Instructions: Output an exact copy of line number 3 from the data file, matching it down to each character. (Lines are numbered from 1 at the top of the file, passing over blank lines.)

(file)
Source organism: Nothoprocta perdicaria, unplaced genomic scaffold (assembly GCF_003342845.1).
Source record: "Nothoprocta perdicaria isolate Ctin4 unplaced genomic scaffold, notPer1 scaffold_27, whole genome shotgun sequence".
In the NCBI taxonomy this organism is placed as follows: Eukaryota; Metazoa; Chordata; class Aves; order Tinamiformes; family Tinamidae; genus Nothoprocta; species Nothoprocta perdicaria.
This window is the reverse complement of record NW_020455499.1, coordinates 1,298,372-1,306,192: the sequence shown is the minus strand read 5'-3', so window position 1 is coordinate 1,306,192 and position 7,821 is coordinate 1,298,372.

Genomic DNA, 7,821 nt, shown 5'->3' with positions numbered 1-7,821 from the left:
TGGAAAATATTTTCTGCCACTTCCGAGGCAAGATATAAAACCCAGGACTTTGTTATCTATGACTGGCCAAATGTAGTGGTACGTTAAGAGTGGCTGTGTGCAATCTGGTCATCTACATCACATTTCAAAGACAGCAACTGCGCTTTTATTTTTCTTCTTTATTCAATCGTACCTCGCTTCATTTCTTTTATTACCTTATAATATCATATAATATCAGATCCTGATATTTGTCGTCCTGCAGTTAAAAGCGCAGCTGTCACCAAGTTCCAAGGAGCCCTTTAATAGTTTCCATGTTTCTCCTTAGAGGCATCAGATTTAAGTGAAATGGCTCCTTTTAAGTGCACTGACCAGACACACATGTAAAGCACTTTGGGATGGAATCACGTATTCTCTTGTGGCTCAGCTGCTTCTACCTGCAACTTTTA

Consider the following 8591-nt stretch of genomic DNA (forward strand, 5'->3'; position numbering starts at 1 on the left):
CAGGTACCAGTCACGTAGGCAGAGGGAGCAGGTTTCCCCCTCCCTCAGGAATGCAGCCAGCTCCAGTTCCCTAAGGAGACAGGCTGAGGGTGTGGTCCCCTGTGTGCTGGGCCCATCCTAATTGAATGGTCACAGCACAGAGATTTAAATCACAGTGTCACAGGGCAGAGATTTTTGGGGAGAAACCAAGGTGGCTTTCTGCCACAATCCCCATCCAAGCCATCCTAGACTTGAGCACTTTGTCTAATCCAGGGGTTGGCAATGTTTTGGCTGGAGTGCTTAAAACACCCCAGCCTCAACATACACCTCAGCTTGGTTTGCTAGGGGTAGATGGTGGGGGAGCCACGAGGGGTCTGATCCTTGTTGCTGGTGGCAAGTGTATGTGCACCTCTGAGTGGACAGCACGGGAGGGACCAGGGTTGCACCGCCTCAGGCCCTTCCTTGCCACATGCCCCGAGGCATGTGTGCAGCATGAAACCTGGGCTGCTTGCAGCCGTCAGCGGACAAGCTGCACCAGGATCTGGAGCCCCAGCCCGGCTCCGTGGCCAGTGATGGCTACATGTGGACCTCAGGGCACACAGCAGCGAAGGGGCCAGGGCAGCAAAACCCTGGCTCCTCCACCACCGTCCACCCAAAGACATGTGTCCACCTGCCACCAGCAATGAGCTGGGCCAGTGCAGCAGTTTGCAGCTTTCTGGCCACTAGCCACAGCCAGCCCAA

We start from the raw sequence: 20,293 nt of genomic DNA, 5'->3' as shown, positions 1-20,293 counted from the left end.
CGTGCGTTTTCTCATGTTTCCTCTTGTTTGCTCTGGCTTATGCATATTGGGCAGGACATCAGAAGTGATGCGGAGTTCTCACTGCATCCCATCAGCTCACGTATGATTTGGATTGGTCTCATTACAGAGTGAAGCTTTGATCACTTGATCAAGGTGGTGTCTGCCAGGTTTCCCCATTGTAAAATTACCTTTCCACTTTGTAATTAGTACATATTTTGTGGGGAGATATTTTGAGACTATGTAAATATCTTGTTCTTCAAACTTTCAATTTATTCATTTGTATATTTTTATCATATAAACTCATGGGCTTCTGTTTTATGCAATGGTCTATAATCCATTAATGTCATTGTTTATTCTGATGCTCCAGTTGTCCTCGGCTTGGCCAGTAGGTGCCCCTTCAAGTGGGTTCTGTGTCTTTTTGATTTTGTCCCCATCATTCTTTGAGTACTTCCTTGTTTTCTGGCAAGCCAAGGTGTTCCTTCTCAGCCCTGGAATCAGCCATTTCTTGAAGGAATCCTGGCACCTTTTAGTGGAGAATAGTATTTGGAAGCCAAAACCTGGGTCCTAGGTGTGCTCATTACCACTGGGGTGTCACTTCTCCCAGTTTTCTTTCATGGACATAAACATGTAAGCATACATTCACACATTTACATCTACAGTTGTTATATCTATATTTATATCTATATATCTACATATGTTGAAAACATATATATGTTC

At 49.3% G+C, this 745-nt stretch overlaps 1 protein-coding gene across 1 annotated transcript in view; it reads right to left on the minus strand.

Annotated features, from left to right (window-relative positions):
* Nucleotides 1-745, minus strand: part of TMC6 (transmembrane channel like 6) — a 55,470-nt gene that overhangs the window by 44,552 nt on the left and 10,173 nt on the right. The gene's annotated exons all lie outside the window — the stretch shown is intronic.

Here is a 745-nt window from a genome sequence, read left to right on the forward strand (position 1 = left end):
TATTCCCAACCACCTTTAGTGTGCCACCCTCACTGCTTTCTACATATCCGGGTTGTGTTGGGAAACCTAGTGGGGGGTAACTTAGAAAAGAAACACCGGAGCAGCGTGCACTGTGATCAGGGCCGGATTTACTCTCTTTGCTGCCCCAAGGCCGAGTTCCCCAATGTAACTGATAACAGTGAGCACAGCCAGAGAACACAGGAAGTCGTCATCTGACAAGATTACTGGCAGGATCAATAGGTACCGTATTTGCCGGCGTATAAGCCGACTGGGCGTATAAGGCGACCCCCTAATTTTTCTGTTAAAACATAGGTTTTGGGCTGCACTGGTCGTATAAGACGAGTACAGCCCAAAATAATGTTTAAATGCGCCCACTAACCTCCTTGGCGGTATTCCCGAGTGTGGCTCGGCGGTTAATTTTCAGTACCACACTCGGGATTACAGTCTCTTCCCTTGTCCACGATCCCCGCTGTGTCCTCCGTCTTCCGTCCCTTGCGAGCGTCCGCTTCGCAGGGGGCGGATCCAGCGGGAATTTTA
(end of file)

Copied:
In the NCBI taxonomy this organism is placed as follows: Eukaryota; Metazoa; Chordata; class Aves; order Tinamiformes; family Tinamidae; genus Nothoprocta; species Nothoprocta perdicaria.